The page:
A Shaken Tax Landscape

The AVI will bring hikes in rising areas, cuts for others, such as big commercial sites. Scrutiny will be sharp.

Posted: February 18, 2013

The politicians and analysts have been talking for more than a year about the potential winners and losers from Mayor Nutter's property tax reform, and now the lines have been drawn.

The results of a citywide reassessment key to Nutter's Actual Value Initiative (AVI) were released Friday, and the data confirm some long-held expectations - wealthier, fast-changing neighborhoods are facing stiff increases, and many large commercial properties will see big drops in their bills.

Some hikes are jaw-dropping. Three condominiums in Rittenhouse Square, each valued at $71,000 last year, were assessed at more than $4 million - a change that could add more than $50,000 to each of their tax bills.

Meanwhile, Liberty Place, the Center City office tower and shopping mall, could see its tax bill cut in half, down by $2.7 million.

Neighborhoods such as Queen Village, Bella Vista, Fairmount, and University City face the worst of it. All are likely to see tax bills on the median home go up by more than $1,000.

The typical homes in Point Breeze and Powelton, neighborhoods on the battleground of gentrification, could see their bills multiply 21/2 times.

The big winners were neighborhoods in the most stable markets - Chestnut Hill, West Oak Lane, Eastwick, Wynnefield, and much of the Northeast, along with some struggling areas like Kingsessing and Feltonville. Eastwick shows the greatest median tax break at $525 annually.

It amounts to a massive redistribution of the city's property tax burden, and the stakes for both homeowners and politicians could be enormous. Scrutiny of the data will be intense.

Councilman Mark Squilla, whose First District in South Philadelphia is facing the biggest tax increases, received a briefing on AVI's impact on his area last week.

"It was," he said, "horrible."

AVI is meant to address a property tax system that was once so broken that only 3 percent of homeowners received bills based on their home's real value.

The rest paid bills based on assessments that were, on average, off by 39 percent, according to a 2008 Inquirer study.

Squilla, though, said the corrective could have dire consequences in his district. "It's not these residents' fault they've been underpaying," he said. "Now you want to get it all back in one year?"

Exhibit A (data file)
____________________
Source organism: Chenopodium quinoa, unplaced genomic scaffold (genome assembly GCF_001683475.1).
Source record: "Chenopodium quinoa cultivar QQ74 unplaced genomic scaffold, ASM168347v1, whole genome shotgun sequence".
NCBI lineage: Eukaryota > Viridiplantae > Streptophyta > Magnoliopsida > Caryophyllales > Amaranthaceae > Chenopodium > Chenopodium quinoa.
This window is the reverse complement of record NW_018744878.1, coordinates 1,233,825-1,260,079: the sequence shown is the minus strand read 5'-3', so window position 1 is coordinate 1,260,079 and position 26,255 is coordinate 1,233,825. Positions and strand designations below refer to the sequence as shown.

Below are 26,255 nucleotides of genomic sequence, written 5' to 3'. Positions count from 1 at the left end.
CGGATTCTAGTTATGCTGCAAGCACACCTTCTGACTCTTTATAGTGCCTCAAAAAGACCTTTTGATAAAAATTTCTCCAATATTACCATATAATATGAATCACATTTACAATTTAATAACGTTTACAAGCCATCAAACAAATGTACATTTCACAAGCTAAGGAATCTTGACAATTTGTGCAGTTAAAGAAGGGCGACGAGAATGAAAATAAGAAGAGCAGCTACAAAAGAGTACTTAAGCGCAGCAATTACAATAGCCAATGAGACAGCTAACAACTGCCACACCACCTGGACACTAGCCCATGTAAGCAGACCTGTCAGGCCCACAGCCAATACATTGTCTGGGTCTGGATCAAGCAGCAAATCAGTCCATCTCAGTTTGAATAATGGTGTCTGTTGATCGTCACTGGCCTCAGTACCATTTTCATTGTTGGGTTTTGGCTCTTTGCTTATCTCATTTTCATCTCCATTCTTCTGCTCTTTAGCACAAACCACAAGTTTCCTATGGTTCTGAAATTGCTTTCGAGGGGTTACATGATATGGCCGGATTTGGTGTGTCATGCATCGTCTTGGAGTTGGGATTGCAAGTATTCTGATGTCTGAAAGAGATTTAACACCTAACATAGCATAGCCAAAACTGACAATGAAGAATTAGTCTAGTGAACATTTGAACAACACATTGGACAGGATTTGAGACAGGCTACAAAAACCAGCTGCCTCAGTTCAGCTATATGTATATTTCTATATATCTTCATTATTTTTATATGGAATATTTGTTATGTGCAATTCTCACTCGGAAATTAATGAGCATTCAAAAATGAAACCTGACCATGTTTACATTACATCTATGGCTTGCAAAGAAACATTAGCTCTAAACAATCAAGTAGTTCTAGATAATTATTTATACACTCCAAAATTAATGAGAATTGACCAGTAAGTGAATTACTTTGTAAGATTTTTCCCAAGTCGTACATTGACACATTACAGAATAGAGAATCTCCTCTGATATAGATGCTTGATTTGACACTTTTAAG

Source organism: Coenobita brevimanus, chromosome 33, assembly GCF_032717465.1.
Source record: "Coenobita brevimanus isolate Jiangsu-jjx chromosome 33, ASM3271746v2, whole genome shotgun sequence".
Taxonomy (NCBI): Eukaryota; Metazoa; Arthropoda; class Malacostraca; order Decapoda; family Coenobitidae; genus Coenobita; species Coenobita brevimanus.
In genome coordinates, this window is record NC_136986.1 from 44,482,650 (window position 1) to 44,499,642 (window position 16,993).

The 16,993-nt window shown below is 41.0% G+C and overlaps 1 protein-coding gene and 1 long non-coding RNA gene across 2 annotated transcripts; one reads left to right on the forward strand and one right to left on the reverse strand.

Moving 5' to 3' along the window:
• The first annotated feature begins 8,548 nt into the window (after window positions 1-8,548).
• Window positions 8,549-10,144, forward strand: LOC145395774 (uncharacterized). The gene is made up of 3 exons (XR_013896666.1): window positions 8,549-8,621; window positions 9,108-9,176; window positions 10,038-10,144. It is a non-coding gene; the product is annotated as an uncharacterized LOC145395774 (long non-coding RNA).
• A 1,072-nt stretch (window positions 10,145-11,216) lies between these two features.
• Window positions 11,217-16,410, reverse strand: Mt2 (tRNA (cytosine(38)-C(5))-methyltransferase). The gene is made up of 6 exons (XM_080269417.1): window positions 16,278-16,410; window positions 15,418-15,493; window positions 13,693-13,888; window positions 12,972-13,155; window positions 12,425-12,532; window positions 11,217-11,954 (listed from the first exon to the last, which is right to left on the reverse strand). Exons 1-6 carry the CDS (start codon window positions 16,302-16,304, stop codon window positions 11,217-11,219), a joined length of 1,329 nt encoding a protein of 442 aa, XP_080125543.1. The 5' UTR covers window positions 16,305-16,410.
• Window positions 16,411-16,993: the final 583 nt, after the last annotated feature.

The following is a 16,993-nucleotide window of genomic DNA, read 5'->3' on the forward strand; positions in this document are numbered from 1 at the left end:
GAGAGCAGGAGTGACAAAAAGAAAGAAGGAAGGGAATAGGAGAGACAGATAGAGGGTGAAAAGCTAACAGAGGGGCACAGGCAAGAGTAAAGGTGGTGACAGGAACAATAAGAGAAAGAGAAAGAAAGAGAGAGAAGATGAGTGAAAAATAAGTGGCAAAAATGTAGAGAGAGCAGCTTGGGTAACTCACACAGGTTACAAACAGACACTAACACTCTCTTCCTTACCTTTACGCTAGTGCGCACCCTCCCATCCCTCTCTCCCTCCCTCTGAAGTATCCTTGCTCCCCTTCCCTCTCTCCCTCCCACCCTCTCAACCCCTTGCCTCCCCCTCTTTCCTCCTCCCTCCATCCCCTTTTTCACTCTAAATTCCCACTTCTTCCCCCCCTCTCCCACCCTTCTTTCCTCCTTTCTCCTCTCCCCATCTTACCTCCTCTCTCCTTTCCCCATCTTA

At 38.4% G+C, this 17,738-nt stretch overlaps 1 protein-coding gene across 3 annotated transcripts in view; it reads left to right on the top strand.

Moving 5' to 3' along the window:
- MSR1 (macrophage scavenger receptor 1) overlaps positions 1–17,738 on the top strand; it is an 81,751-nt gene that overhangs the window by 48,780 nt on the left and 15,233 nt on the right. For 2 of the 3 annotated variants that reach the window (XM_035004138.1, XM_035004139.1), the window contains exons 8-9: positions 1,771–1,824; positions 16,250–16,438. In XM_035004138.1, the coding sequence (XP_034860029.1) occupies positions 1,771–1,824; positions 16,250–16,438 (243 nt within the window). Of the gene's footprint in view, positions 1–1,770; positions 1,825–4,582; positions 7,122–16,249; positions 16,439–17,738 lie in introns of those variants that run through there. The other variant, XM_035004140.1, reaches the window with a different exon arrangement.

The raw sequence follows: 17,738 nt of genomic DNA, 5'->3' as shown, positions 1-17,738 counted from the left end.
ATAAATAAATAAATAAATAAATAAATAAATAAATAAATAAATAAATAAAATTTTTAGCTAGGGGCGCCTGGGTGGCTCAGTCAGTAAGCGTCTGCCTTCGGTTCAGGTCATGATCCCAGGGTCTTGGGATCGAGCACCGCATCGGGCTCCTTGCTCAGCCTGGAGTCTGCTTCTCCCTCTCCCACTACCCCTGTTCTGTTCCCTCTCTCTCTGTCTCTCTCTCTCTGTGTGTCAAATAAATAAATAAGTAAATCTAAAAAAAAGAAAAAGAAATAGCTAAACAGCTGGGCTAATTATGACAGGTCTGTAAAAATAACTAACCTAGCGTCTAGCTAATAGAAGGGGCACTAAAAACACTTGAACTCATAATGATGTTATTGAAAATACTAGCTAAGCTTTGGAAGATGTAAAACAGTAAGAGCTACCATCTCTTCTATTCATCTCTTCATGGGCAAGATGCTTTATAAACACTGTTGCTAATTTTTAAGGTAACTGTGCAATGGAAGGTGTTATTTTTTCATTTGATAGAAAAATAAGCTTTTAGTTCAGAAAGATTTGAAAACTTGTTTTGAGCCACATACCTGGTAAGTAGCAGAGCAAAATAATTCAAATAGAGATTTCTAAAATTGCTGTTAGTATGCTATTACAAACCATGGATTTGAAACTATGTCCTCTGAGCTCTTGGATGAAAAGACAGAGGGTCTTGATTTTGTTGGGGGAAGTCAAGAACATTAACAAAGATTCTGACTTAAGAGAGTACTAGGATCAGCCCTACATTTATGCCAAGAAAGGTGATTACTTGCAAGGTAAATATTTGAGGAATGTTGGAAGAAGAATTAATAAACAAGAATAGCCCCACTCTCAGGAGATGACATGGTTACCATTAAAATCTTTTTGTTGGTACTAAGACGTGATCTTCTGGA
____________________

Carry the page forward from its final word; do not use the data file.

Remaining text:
Councilman Kenyatta Johnson, who like Squilla is serving his first term, also has a district in South Philadelphia, Southwest Center City, and Southwest Philadelphia, all facing some "glaring increases."

He would like to blunt those blows. "Contrary to popular belief, these aren't rich constituents," he said.

Both councilmen have discussed capping how much a homeowner's bill could go up in one year, or seeking some other measure to protect residents facing the most drastic increases.

"I'm not putting aside that they should pay their fair share," Johnson said. "We don't want people priced out of their homes."

The city has programs to freeze taxes and offer payment plans for low-income seniors, and a hardship plan for people having trouble paying their bills. Information on the programs is included in a packet being mailed to all homeowners.

"There are any number of folks who are eligible for programs who have never applied," Nutter said. "On our side of that, we might not have done as good a job of promoting."

The packet also has information on how people can appeal if they believe their assessments are wrong. The number of appeals - and especially successful appeals - could be one indicator of the reassessment's accuracy.

Nutter said on Friday that he alerted city assessors to a mistake in his property description. That act of civic-mindedness caused his assessment to go up $60,000.

Despite his inspirational tale, few are likely to call attention to assessments they think too low.

That leaves just those people who think they were over-assessed as likely to appeal - a smaller pool to judge the overall accuracy.

Nutter on Friday also emphasized that the reassessment is not a bill. A tax bill won't be available until after this spring's budget season when Council sets a tax rate.

The administration has said the tax rate would have to be 1.25 percent to bring in the same amount of money next year - or $1,250 per $100,000 of value.

That only would be the rate if Council does not provide any kind of relief to homeowners. Council passed a law last year that includes a $30,000 homestead exemption - meaning homeowners could deduct that amount from the value of a home for tax purposes.

An exemption could take about $100 million of the tax burden off a majority of homeowners and push it back to commercial, industrial, and other properties.

Tax breaks like the homestead raise the overall rate.

Nutter said Friday he didn't want to "prejudge" whether a homestead should be applied.

"I think we should generally have as many tools as possible to lessen the impact on citizens," he said. "But we also need to realize that the relief we provide has to be covered by the large universe of property owners."


Contact Troy Graham

at 215-854-2730 or tgraham@ phillynews.com, or follow on Twitter @troyjgraham.


 

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